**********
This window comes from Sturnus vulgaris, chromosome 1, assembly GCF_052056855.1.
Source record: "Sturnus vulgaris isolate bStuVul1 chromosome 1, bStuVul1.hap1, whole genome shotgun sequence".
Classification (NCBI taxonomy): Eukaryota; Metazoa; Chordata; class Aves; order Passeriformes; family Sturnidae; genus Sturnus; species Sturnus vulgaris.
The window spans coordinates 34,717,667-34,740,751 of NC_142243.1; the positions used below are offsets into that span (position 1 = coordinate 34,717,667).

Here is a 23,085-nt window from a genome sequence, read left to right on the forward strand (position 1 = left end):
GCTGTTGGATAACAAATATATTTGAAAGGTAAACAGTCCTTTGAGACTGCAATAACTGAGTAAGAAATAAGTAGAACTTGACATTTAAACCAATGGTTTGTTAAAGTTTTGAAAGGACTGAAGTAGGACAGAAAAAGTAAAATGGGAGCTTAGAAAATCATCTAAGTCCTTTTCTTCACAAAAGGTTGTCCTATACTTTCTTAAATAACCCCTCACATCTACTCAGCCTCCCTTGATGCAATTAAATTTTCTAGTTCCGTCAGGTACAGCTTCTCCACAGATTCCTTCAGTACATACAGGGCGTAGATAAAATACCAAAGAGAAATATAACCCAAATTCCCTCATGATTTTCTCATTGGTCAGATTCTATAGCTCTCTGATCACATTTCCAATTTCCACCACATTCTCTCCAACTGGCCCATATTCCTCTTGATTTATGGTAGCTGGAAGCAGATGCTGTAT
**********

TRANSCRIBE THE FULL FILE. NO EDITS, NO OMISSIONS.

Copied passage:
This window comes from Sturnus vulgaris, chromosome 1, assembly GCF_052056855.1.
Source record: "Sturnus vulgaris isolate bStuVul1 chromosome 1, bStuVul1.hap1, whole genome shotgun sequence".
Classification (NCBI taxonomy): Eukaryota; Metazoa; Chordata; class Aves; order Passeriformes; family Sturnidae; genus Sturnus; species Sturnus vulgaris.
The window spans coordinates 34,717,667-34,740,751 of NC_142243.1; the positions used below are offsets into that span (position 1 = coordinate 34,717,667).

Here is a 23,085-nt window from a genome sequence, read left to right on the forward strand (position 1 = left end):
GCTGTTGGATAACAAATATATTTGAAAGGTAAACAGTCCTTTGAGACTGCAATAACTGAGTAAGAAATAAGTAGAACTTGACATTTAAACCAATGGTTTGTTAAAGTTTTGAAAGGACTGAAGTAGGACAGAAAAAGTAAAATGGGAGCTTAGAAAATCATCTAAGTCCTTTTCTTCACAAAAGGTTGTCCTATACTTTCTTAAATAACCCCTCACATCTACTCAGCCTCCCTTGATGCAATTAAATTTTCTAGTTCCGTCAGGTACAGCTTCTCCACAGATTCCTTCAGTACATACAGGGCGTAGATAAAATACCAAAGAGAAATATAACCCAAATTCCCTCATGATTTTCTCATTGGTCAGATTCTATAGCTCTCTGATCACATTTCCAATTTCCACCACATTCTCTCCAACTGGCCCATATTCCTCTTGATTTATGGTAGCTGGAAGCAGATGCTGTAT